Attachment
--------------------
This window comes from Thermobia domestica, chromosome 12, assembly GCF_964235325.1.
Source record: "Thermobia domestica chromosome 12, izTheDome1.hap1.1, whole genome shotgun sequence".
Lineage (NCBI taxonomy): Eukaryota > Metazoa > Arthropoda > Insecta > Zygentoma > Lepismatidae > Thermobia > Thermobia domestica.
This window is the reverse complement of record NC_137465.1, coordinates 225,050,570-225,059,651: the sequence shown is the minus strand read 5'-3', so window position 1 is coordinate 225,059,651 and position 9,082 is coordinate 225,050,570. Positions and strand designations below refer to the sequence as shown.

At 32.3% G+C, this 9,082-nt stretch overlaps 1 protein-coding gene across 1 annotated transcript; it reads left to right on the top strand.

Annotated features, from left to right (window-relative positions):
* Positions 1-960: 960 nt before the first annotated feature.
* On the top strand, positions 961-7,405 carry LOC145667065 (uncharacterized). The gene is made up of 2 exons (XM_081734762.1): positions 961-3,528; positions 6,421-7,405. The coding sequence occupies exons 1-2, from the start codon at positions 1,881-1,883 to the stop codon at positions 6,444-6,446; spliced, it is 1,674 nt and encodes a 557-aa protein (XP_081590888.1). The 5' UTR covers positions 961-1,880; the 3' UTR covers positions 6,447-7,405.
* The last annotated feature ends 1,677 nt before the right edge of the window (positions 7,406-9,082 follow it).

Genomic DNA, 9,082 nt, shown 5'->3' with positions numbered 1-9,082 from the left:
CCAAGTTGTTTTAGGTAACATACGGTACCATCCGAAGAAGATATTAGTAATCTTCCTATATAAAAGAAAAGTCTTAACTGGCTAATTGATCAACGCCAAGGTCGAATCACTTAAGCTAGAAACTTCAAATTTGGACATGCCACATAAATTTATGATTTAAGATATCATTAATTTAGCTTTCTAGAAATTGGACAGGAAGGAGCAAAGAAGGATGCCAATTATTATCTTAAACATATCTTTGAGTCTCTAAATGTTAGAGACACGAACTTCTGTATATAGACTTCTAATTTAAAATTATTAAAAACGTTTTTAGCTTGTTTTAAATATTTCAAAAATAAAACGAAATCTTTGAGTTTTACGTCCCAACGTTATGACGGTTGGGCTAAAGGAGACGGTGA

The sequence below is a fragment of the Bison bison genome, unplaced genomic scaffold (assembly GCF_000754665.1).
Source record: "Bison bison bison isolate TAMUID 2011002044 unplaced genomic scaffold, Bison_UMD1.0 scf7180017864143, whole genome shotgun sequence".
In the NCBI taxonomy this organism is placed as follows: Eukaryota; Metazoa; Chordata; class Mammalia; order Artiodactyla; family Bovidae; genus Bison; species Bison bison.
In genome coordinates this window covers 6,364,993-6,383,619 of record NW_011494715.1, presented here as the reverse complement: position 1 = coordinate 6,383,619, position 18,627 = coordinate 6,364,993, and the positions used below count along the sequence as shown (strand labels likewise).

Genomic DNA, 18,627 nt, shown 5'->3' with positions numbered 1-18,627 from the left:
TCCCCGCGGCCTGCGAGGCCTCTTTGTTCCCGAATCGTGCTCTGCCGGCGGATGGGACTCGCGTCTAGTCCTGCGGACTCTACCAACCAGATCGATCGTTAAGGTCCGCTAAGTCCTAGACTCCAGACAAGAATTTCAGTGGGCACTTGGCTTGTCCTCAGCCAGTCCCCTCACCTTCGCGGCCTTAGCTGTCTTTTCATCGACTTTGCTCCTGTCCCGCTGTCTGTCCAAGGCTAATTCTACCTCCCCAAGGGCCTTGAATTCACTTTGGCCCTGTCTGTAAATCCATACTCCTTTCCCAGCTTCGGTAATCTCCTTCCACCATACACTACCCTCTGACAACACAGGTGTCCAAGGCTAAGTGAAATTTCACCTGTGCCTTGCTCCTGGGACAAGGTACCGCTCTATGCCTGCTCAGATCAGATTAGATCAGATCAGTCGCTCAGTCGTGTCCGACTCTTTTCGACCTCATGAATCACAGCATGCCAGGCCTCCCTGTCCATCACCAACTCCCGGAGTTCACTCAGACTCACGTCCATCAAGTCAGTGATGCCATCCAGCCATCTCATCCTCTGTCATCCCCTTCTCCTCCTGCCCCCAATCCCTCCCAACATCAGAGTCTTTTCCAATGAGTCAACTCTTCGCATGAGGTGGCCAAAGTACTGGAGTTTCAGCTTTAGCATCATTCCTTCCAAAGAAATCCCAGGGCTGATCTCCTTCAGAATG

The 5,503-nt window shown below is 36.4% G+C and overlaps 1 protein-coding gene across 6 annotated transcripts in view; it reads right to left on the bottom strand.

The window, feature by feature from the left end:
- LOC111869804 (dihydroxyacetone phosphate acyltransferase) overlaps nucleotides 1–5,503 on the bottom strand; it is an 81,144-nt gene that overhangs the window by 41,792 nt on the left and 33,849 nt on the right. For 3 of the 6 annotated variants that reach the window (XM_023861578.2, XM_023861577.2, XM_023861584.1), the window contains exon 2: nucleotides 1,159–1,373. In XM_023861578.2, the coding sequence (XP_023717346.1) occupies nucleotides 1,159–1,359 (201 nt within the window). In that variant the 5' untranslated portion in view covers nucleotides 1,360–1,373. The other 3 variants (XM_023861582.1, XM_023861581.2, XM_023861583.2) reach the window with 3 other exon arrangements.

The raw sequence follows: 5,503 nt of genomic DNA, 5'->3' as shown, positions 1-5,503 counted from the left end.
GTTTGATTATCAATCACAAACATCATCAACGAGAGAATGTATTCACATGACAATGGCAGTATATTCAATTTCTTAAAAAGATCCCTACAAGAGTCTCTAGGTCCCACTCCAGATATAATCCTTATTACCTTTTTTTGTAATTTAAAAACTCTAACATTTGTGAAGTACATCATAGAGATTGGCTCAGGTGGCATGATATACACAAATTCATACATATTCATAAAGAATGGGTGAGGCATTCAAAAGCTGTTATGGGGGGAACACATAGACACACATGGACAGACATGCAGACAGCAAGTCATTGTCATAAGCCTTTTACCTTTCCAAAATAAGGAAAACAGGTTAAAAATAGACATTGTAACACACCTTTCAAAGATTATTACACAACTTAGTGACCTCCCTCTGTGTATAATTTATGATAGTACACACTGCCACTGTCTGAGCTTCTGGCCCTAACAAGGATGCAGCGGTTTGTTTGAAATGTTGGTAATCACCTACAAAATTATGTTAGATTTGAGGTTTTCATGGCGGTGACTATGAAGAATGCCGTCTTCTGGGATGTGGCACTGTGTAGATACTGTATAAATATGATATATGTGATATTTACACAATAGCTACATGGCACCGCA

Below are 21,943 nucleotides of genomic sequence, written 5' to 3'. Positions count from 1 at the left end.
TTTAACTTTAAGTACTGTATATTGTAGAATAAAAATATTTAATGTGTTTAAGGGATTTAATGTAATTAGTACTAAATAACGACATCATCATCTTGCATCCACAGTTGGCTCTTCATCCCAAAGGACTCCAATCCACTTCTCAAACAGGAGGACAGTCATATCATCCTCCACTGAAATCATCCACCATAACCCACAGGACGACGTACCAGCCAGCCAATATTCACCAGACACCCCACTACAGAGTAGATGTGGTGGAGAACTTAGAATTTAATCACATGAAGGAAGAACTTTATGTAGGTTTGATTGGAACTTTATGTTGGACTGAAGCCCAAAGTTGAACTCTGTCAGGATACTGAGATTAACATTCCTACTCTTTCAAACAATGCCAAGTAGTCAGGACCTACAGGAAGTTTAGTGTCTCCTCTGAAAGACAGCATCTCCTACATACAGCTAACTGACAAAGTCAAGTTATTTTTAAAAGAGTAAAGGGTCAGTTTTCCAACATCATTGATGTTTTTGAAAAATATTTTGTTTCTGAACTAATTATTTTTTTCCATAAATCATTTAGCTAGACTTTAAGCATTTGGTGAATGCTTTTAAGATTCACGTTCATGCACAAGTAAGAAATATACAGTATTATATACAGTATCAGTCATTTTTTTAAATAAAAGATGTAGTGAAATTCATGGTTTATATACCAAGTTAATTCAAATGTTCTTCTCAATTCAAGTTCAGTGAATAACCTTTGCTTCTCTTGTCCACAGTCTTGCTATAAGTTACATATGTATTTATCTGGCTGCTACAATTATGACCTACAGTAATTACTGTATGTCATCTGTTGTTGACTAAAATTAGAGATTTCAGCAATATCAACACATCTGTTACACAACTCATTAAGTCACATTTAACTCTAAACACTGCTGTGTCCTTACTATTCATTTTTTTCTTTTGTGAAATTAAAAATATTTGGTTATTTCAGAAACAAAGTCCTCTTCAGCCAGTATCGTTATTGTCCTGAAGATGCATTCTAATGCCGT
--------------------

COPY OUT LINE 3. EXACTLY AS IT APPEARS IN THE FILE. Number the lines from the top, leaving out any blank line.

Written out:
Lineage (NCBI taxonomy): Eukaryota > Metazoa > Arthropoda > Insecta > Zygentoma > Lepismatidae > Thermobia > Thermobia domestica.